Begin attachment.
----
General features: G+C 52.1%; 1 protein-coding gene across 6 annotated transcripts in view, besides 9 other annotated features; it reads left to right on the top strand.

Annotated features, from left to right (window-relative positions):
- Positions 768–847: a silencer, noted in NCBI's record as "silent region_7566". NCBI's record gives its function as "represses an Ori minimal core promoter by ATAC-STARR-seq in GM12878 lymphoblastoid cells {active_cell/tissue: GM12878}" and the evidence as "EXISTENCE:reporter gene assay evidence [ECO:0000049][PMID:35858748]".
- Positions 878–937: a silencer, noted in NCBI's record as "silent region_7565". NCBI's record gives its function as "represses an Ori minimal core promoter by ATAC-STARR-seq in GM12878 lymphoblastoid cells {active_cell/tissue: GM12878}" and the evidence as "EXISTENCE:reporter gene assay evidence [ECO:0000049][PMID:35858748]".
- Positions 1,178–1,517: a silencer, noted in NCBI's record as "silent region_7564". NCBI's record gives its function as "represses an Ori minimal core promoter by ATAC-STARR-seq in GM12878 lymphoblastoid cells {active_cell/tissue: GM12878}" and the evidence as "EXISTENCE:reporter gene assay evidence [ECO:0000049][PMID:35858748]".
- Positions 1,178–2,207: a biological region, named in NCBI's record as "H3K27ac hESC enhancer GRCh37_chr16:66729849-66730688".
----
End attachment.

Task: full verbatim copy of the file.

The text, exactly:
General features: G+C 52.1%; 1 protein-coding gene across 6 annotated transcripts in view, besides 9 other annotated features; it reads left to right on the top strand.

Annotated features, from left to right (window-relative positions):
- Positions 768–847: a silencer, noted in NCBI's record as "silent region_7566". NCBI's record gives its function as "represses an Ori minimal core promoter by ATAC-STARR-seq in GM12878 lymphoblastoid cells {active_cell/tissue: GM12878}" and the evidence as "EXISTENCE:reporter gene assay evidence [ECO:0000049][PMID:35858748]".
- Positions 878–937: a silencer, noted in NCBI's record as "silent region_7565". NCBI's record gives its function as "represses an Ori minimal core promoter by ATAC-STARR-seq in GM12878 lymphoblastoid cells {active_cell/tissue: GM12878}" and the evidence as "EXISTENCE:reporter gene assay evidence [ECO:0000049][PMID:35858748]".
- Positions 1,178–1,517: a silencer, noted in NCBI's record as "silent region_7564". NCBI's record gives its function as "represses an Ori minimal core promoter by ATAC-STARR-seq in GM12878 lymphoblastoid cells {active_cell/tissue: GM12878}" and the evidence as "EXISTENCE:reporter gene assay evidence [ECO:0000049][PMID:35858748]".
- Positions 1,178–2,207: a biological region, named in NCBI's record as "H3K27ac hESC enhancer GRCh37_chr16:66729849-66730688".